- Top 10 mistakes of options trading - TradeKing
- High Dividend Growth vs High Yield - Great Option Trading
- High-Yield Stocks and Top Dividends - TheStreet
- How to Trade Options - Learn Trading Basics from Pros
As you can see, the ex-dividend date can take on enormous importance if you use strategies with short options. Be sure you watch out for ex-dividend dates so you won't encounter any surprises.
Top 10 mistakes of options trading - TradeKing
Dividend estimates are, therefore, not only of interest to equity investors who want to earn a steady income, but they also play a significant role in derivatives pricing for equity forwards, futures and options as well as dividend futures and options. As changes in the price of the underlying usually dominate the price of an equity option or futures contract, the effects of changes in implied dividends often are overshadowed or ignored.
High Dividend Growth vs High Yield - Great Option Trading
The basic dividend capture strategy involves purchasing shares of stock prior to the ex-date followed by a subsequent share sale. Prior to the ex-date, the stock price reflects the expected dividend payment. Because investors purchasing the stocks on the ex-date no longer receive the dividend, the share price should theoretically fall by the price of the dividend amount. In practice this does not always happen. Depending on the price movement, shares are then sold immediately on the ex-date or when the price bounces back to its original value.
High-Yield Stocks and Top Dividends - TheStreet
Use TradeKing’s spread trading screen to be sure both legs of your trade are sent to market simultaneously. We won’t execute your spread unless we can achieve the net debit or credit you’re looking to establish. It’s a smarter way to execute your strategy and avoid extra risk.
How to Trade Options - Learn Trading Basics from Pros
Most early assignments happen the day before the ex-dividend date. In the example above, you could retain your position in BYB and remain the owner of record when the dividend is paid by either buying back the covered call to close out your position, or entering a rollout by closing this covered call and simultaneously selling a new covered call for a later expiration date. Because the time value of a later expiration will likely far exceed the dividend amount, early assignment will almost certainly be avoided for now. Alternatively, you could do a roll-up by buying back this covered call and selling another covered call with a strike price that is out of the money.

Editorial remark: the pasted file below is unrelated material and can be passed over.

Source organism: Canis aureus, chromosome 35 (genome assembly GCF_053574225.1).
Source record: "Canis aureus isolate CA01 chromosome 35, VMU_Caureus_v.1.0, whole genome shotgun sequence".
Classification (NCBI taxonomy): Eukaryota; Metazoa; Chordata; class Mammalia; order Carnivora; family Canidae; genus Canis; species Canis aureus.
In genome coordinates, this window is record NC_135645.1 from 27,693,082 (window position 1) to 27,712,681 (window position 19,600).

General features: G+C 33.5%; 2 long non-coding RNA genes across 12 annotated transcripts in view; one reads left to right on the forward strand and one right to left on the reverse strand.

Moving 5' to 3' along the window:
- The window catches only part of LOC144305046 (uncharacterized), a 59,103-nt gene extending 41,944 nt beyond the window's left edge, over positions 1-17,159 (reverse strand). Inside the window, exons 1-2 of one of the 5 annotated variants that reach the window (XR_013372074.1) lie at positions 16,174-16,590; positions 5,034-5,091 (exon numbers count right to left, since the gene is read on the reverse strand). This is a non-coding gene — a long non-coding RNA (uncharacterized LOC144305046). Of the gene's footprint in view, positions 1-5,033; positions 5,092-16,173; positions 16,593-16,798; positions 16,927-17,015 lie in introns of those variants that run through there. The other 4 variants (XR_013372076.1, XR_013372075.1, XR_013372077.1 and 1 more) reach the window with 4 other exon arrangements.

In more than fifteen years in the securities industry, I’ve led more than 6,555 seminars on option trading. During that time, I’ve seen new options investors make the same mistakes over and over – mistakes which can easily be avoided.
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Each day that passes when the underlying stock doesn’t move, your option is like an ice cube sitting in the sun. Just like the puddle that’s growing, your option's time value is evaporating until expiration. This is especially true if your first purchase is a near-term, way out-of-the-money option (a popular choice with new options traders because they’re usually quite cheap).
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If you use strategies involving short calls, it's important to know whether the underlying stock pays dividends, and if so, when the ex-dividend dates occur. The easiest place to find the ex-dividend date is on the Summary tab of the Research Stocks page of .